Reputation of earlier mark held to be major factor in determining similarity of goods

China

In a case involving the DETTOL mark, the Court of Appeal has held that the determination of the similarity of the goods must be made on a case-by-case basis, and must take into account both the nature of the goods and the reputation of the earlier mark. 

DETTOL (in Chinese) is a famous healthcare brand of Reckitt & Colman (Overseas) Ltd. In the 1990s DETTOL-branded products entered the Chinese market (ie, disinfectants, disinfectant soaps, aseptic liquid, body lotions and other personal care products).

Back in 1988, Reckitt & Colman had applied for the registration of several DETTOL trademarks (in Chinese), including:

  • No 359400 for “sterilising preparations, pesticides, etc” in Class 5 of the Nice Classification (cited trademark I);
  • No 359331 for “cotton wool, gauze, etc” in Class 5 (cited trademark II);
  • No 361241 for “bleaching preparations, abrasion preparations” in Class 1 (cited trademark III); and
  • No 548355 for “laundry preparations, soap, etc” in Class 3 (cited trademark IV).

Cited trademarks I, II, III and IV:

On September 25 2003 an individual, Zhong Xiji, from Guangdong Province, filed three trademark applications for DETTOL (in Chinese):

  • No 3732182 for “abrasion preparations, potpourris, scented wood, shampoos for pets” in Class 3;
  • No 3732183 for “paper, paper rag, paper handkerchiefs, paper napkins for removing make-up; paper towels” in Class 16; and
  • No 3732184 for “crystal [glassware]; insect traps” in Class 21.

Opposed trademark:

Reckitt & Colman filed oppositions against the three applications with the China Trademark Office on the basis of Articles 10.1.8, 13.2 and 28 of the Trademark Law. The Trademark Office rejected the three oppositions. Reckitt & Colman appealed to the Trademark Review and Adjudication Board (TRAB), which upheld the Trademark Office’s decisions. Reckitt & Colman appealed to the Beijing Number 1 Intermediate Court, which also dismissed the appeal.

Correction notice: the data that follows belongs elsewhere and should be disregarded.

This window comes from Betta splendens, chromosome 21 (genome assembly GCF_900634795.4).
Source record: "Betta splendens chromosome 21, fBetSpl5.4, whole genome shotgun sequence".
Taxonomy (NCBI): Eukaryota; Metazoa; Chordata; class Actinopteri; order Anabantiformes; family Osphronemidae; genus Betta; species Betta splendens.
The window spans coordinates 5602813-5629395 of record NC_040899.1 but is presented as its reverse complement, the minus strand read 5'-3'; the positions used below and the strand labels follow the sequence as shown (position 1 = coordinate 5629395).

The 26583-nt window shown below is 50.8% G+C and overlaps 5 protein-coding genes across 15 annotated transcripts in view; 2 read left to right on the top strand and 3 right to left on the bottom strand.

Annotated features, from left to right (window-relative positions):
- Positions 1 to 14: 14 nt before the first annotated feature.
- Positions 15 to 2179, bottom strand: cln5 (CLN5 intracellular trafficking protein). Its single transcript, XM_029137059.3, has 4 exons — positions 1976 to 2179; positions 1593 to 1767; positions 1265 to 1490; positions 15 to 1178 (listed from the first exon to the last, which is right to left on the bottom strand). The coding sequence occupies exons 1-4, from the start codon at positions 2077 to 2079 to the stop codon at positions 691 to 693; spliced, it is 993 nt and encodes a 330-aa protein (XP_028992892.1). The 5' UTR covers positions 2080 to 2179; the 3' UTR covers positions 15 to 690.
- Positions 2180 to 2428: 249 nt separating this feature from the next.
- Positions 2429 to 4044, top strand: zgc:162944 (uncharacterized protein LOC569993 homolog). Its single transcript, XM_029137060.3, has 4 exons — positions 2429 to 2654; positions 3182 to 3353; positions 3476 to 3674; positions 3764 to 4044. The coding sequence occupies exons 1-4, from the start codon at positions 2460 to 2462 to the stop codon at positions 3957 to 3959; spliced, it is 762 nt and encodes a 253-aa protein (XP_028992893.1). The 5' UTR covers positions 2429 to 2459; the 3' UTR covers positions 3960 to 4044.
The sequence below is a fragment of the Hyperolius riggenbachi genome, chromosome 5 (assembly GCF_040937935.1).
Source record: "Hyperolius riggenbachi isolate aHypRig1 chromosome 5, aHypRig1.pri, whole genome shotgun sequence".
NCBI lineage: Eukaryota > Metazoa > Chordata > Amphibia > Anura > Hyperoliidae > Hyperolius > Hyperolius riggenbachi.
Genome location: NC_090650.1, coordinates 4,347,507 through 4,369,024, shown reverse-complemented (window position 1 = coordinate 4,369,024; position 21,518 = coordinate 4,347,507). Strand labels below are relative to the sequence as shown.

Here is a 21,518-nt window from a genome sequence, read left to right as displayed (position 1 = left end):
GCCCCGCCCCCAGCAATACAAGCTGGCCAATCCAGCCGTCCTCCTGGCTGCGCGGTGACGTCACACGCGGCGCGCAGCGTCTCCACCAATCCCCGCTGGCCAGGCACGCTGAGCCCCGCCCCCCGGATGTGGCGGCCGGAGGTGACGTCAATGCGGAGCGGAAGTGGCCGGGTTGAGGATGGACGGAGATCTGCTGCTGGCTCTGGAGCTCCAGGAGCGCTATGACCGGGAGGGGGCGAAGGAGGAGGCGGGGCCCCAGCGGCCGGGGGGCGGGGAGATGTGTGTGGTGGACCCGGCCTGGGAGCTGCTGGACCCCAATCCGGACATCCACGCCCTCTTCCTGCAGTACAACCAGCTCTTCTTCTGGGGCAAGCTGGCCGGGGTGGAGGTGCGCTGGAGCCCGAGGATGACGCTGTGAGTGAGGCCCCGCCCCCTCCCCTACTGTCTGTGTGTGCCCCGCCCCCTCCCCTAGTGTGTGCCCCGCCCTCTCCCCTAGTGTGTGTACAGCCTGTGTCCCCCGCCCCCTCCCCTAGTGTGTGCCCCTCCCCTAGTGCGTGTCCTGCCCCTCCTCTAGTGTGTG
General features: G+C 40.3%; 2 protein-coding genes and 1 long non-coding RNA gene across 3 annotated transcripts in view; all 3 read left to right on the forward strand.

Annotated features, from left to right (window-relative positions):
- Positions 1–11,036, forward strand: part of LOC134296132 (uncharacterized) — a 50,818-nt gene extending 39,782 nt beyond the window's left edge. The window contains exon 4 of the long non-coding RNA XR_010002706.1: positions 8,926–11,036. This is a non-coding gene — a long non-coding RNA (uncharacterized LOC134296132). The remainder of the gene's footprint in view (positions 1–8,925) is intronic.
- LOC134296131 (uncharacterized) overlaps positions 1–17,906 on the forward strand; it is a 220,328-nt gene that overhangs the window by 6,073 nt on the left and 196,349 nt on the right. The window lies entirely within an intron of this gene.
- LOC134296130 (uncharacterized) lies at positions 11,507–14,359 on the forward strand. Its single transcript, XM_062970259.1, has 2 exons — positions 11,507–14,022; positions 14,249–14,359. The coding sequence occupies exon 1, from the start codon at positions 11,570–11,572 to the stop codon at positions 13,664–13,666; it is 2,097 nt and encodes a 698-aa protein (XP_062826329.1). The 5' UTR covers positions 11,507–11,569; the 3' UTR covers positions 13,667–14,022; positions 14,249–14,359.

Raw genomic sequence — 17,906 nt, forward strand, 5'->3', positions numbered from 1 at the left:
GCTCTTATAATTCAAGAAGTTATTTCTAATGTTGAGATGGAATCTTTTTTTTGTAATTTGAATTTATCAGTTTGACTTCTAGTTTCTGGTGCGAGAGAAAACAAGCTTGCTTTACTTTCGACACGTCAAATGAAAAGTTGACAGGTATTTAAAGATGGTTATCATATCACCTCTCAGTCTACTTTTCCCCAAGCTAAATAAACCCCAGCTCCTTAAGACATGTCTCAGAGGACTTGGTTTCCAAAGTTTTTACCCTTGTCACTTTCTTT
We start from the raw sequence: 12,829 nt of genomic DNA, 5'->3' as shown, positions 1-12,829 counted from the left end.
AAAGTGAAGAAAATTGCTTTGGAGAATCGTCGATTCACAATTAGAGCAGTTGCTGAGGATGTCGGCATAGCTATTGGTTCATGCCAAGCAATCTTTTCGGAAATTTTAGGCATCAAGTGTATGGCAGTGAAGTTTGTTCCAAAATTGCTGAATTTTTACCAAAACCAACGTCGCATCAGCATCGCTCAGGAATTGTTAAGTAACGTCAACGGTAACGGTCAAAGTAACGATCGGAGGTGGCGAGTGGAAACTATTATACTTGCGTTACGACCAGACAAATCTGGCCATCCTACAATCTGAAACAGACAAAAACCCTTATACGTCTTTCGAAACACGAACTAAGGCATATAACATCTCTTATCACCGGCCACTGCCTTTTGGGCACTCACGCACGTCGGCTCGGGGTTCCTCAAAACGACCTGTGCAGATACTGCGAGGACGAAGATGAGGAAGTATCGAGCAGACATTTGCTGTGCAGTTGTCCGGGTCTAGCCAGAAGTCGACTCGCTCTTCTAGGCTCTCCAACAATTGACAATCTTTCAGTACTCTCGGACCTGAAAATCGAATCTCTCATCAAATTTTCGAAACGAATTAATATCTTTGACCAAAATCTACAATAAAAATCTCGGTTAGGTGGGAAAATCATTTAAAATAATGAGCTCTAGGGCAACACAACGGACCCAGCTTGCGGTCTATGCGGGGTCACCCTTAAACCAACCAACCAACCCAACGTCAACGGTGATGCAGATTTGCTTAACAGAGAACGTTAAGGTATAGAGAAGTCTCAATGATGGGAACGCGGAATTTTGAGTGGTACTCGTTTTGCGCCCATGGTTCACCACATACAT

Reckitt & Colman appealed to the Beijing Higher Court, claiming as follows:

  1. The trademark DETTOL (in Chinese) was created by Reckitt & Colman and is highly distinctive. Since the Dettol products were launched in the Chinese market, the trademark DETTOL has acquired a reputation in the country through extensive use and advertising. The assessment of the similarity of goods must take into account both the nature of the goods and the reputation of the prior trademarks, and ultimately turns on whether there is a likelihood of confusion among customers. Here, the goods covered by the opposed trademarks have a close connection with the goods covered by the cited trademark with respect to their function, use, channel of sale and customer base. Therefore, the registration of the opposed trademarks would cause confusion and misidentification among customers. The goods covered by the opposed trademarks should be considered as similar to those covered by the cited trademarks, and the first-instance court and the TRAB should have considered the reputation of the cited trademarks.